Peru: Day 9+

Our last partial day in Cusco began with a trip to the Choco Museo to learn about the history of chocolate and its manufacture. And an extremely sloppy but fun lesson where we learned how to make our own chocolate. Apologies to Yulia, the young Russian woman who was stuck making chocolate with our group!

Prize-winners for fastest chocolate mashing:

After a final lunch in the Plaza de Armas, and a sad leave-taking of our exuberant and informative host Victoria, we headed to the airport for our flight to Lima.

Day 10 began with a hearty breakfast in our charming hotel in Lima’s Miraflores district. Our new guide Alex took us via bus to Lima’s old town center and government district where, once again, we ran straight into the Peruvian love of spectacle: parades ran into parades, which merged with other parades. According to Alex, a typical weekend in Lima. Touring this very historic area, we came across, among other buildings, the Peruvian version of the White House and the former Art Deco train station now converted into a library honoring Peru’s own Nobel Laureate in Literature, Federico Garcia Lorca.

Views of downtown pageantry, including nuns selling snacks outside their church:



During the afternoon, tired students were given the chance to rest before a leisurely dinner in the hotel. Two of the nine of us, though, fought fatigue and spent a couple of hours walking along the string of parks lining the Pacific Coast in Miraflores.

A dog’s birthday party:

Our last day in Peru started with a walking tour of Miraflores, leading eventually to JFK Park and its rather large herd of cats, all fed by neighborhood locals. This large concentration of cats was fascinating to some and perplexing to others. Alex bought us all French fries from a neighborhood stand – to distinguish amongst themselves, each stand uses its own particular type of potato.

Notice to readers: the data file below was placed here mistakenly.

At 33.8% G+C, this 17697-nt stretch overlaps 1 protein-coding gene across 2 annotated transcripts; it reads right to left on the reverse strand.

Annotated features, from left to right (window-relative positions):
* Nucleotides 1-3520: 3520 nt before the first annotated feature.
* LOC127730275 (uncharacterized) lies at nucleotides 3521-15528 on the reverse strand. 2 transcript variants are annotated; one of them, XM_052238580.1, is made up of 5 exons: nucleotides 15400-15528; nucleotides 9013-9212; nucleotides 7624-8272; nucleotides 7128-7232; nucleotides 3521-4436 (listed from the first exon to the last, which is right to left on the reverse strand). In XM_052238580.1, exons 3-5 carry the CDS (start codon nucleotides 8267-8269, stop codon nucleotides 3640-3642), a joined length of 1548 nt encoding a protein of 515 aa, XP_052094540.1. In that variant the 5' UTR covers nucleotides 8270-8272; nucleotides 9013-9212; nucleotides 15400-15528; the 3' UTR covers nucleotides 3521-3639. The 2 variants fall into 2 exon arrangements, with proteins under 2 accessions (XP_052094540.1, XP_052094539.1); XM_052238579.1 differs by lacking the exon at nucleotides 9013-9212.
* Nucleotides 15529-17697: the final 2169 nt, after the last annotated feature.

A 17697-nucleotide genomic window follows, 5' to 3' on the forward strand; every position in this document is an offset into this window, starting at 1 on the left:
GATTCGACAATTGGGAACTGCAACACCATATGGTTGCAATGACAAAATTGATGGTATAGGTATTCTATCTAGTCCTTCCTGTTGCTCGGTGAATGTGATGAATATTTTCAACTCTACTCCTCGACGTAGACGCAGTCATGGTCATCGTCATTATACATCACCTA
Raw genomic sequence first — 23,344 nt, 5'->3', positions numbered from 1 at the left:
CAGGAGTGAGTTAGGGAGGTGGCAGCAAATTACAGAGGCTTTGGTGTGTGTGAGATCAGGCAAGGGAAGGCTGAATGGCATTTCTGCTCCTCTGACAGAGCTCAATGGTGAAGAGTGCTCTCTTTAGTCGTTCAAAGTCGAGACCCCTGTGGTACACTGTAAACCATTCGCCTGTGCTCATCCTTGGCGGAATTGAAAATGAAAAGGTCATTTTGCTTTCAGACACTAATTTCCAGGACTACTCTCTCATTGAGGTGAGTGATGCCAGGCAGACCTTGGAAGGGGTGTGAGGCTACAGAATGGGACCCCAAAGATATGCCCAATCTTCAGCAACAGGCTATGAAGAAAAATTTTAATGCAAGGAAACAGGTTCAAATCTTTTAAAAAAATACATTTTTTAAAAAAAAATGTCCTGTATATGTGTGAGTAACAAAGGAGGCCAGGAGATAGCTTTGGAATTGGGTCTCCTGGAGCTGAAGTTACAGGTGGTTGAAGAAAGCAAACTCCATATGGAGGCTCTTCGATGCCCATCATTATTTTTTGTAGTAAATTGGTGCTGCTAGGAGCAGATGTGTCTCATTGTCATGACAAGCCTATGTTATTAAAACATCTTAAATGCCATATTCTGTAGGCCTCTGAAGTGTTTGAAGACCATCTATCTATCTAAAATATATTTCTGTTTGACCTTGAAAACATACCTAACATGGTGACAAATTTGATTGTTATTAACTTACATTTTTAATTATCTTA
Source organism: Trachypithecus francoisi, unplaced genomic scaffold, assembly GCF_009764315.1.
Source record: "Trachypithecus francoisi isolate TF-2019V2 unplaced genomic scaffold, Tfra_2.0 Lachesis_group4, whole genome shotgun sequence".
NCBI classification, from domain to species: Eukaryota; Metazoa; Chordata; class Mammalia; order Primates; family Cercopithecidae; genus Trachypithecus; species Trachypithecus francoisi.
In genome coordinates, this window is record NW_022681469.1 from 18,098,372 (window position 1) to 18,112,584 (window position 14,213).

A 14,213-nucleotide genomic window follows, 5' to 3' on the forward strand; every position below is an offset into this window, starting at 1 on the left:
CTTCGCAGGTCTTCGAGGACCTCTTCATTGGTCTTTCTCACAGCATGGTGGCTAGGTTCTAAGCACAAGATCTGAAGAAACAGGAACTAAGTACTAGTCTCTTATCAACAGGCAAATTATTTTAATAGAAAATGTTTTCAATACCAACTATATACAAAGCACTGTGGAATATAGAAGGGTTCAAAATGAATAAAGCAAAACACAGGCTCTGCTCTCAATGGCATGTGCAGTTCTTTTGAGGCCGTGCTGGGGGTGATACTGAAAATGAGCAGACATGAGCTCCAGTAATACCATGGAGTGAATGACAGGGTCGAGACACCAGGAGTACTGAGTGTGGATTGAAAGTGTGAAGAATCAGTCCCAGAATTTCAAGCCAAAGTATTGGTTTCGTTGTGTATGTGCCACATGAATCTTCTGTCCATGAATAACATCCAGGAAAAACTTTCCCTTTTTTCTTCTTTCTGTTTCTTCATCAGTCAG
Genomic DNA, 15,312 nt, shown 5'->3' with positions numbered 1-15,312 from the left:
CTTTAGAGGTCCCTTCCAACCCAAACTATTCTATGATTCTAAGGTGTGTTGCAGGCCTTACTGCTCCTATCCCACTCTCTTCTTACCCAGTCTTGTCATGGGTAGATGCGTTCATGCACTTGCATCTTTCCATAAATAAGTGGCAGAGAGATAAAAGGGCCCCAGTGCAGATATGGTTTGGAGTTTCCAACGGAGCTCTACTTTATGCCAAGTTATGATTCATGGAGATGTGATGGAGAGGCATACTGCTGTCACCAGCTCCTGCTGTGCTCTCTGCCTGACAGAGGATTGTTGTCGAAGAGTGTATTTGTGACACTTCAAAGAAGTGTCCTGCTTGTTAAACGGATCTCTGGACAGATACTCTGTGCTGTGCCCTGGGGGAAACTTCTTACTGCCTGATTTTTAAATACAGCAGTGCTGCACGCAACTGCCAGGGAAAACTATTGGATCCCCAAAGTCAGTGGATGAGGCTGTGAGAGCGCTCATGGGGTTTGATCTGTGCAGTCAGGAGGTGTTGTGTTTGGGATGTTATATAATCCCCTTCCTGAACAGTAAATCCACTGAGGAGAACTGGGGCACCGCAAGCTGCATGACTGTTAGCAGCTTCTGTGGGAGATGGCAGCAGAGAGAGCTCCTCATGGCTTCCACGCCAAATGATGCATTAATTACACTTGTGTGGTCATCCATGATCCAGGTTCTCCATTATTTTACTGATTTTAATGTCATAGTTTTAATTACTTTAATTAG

An intrepid photographer, two views of El Parque del Amor, the pier/restaurant for our final meal, cat fun, cat fright, and cat-tired:


Having stuffed ourselves on delicious fries, we then walked to a local market filled with an almost overpowering array of sights, sounds, and, to some of the students, unpleasant smells. While the market was lively and incredibly picturesque, Alex declared it “not quite 100% clean.” Thus, he then escorted us to a more upscale and decidedly more hygienic market in San Isidro, another neighborhood. There, in the beautifully arrayed stall of a friend, we were given a chance to taste a wide range of unusual fruits, from custard apple, to granadilla, to pacae, to aguaymento.

Back in Miraflores, we took a cooking class on the top floor of the Hotel Runcu. There, Chef Carlos taught us how to make the traditional Peruvian dishes of ceviche, causa, and lomo saltado. While we ourselves made each of the first two, Carlos took over for the dramatic, and very fiery, creation of the last dish. Absolutely stuffed, the group stumbled back to the hotel for a few hours of rest.

Would you eat ceviche made by these two?

The previous night’s dinner ended with a round of rose, bud, and thorn. An oft-repeated bud, or hoped for outcome, for the next day was “cats and crepes.” While the cats piece of this wish was fully satisfied, the crepes portion was cruelly denied by both chaperone and tour guide earlier in the day. Thus, instead of resting or packing, almost all strolled back to the Pacific and ate crepes from a stand overlooking the beach far below and the misty ocean.

Our last dinner was at a place too fancy for the likes of us: a beautifully time-capsuled seafood restaurant on a pier extending into the Pacific.

Saying goodbye to Alex at the Lima airport:

We now sit at the airport, awaiting our 1:30 AM flight back to Atlanta. Final snapshot: 2 students are writing in their journals, 4 are playing on their phones, and 1 is attempting to sleep. It’s been a long trip but, thanks to the wonderfully detailed and thoughtful planning of Ms Stevens, an incredibly exciting and interesting one, filled with unforgettable sights and experiences.

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